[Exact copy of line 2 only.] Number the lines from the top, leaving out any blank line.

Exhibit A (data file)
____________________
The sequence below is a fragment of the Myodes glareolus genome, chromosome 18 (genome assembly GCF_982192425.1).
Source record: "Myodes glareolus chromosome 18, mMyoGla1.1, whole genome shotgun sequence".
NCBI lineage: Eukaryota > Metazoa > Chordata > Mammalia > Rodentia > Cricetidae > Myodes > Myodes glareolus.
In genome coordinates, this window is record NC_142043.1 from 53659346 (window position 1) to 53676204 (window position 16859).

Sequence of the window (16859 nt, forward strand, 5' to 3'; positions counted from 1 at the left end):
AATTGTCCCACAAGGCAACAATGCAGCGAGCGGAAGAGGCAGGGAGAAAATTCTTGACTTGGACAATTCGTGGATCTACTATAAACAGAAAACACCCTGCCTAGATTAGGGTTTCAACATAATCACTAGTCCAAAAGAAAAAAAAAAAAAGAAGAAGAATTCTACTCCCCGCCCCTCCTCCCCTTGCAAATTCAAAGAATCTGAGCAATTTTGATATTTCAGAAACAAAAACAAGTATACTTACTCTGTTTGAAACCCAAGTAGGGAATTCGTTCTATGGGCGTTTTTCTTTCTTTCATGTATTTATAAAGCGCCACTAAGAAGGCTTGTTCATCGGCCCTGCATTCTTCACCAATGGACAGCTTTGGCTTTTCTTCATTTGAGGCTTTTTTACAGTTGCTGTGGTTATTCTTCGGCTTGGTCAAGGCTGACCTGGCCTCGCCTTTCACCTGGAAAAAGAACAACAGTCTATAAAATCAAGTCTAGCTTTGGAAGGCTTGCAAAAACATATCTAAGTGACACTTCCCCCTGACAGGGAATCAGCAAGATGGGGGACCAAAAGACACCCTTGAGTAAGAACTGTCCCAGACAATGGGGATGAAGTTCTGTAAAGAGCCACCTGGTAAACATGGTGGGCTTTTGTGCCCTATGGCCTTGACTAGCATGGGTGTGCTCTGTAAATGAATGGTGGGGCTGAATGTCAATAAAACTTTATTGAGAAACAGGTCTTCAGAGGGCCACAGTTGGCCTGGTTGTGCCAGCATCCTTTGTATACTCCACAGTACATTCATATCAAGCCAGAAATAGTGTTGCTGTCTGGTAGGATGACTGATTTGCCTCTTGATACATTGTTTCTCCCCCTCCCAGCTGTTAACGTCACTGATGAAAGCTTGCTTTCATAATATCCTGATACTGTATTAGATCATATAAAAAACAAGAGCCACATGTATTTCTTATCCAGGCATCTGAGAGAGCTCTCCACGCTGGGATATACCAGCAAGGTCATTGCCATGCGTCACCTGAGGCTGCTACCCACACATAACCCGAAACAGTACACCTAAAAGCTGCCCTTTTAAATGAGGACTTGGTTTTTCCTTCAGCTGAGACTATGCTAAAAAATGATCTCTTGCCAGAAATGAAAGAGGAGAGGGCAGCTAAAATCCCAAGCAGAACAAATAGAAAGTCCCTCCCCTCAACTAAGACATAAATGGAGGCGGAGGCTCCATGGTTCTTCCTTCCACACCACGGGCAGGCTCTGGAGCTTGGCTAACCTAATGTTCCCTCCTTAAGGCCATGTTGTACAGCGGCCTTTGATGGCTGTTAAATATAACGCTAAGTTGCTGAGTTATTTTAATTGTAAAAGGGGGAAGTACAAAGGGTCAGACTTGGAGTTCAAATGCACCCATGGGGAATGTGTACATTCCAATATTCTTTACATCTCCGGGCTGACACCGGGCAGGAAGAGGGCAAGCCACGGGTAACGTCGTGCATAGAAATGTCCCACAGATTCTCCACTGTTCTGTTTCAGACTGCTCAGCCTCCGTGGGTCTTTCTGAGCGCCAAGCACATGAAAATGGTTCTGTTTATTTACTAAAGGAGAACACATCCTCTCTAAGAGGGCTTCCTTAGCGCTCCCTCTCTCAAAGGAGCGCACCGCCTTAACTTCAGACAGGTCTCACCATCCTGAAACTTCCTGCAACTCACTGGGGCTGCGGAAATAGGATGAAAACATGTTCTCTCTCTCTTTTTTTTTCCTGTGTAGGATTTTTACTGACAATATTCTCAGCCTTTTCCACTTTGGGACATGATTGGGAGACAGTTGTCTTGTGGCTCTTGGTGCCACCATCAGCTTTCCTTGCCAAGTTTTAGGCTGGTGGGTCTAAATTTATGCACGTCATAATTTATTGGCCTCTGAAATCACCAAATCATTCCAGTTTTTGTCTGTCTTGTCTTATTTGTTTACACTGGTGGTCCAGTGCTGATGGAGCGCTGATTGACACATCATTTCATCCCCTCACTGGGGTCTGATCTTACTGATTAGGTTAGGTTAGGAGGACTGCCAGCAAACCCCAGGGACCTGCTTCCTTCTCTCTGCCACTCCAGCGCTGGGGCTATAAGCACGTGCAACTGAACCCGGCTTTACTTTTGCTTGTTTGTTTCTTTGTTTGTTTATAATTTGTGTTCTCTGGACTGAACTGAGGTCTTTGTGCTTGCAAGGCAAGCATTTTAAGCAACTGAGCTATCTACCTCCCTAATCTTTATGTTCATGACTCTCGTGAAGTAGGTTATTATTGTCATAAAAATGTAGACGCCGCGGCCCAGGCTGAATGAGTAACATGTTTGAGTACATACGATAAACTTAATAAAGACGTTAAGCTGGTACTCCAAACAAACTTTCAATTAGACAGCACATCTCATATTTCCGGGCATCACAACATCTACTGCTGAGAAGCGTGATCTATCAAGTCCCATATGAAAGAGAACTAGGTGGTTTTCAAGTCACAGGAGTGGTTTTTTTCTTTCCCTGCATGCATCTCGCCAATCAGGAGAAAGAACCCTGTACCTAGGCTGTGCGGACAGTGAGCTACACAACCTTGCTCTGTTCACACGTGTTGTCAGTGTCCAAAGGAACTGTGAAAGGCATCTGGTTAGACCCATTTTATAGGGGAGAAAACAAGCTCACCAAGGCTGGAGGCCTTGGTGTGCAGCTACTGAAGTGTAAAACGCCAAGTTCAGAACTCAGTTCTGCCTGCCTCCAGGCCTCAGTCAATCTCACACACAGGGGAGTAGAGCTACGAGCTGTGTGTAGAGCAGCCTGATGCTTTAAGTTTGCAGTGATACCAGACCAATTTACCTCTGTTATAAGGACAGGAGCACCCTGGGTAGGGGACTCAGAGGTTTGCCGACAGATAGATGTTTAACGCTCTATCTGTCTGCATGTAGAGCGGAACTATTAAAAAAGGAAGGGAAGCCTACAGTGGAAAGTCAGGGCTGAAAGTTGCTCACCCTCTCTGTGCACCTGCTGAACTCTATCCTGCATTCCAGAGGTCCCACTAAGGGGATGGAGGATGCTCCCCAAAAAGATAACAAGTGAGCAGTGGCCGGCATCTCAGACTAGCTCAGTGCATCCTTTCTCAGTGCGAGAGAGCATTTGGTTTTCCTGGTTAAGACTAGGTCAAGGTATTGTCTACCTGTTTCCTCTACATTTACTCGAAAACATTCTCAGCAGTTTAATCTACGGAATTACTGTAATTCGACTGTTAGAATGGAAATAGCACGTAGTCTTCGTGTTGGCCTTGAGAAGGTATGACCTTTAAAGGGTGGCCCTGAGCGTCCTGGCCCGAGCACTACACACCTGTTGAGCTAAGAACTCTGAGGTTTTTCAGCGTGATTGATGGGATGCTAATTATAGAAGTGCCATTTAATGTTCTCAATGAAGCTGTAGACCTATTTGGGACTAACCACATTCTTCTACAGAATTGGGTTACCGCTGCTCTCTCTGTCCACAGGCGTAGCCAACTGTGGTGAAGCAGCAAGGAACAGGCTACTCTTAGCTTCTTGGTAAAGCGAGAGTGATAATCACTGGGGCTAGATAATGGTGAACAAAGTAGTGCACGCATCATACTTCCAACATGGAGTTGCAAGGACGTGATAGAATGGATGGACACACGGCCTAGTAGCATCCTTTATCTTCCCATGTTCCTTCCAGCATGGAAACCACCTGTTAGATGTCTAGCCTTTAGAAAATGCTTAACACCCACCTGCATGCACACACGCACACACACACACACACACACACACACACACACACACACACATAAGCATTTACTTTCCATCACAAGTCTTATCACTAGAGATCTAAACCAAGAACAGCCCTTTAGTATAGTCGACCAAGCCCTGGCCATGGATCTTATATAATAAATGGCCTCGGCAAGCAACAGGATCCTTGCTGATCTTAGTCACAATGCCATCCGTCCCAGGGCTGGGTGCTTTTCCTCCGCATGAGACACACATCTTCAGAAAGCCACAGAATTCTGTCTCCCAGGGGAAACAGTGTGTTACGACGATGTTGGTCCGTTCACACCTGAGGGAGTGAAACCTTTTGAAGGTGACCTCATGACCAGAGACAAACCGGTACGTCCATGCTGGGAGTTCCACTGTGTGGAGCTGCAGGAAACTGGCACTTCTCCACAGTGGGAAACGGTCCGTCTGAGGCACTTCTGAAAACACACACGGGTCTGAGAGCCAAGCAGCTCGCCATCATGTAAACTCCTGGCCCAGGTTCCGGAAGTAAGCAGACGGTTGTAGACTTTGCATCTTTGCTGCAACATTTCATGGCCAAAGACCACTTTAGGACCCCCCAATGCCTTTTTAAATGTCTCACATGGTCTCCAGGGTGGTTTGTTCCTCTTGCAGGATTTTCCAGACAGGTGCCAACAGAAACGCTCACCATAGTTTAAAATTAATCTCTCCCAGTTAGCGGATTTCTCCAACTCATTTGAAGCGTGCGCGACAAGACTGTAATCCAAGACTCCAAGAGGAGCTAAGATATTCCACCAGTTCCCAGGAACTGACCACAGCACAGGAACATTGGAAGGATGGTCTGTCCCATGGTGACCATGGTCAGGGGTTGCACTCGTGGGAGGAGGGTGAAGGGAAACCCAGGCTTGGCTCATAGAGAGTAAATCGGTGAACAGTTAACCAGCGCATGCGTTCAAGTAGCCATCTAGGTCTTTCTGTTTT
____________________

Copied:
Source record: "Myodes glareolus chromosome 18, mMyoGla1.1, whole genome shotgun sequence".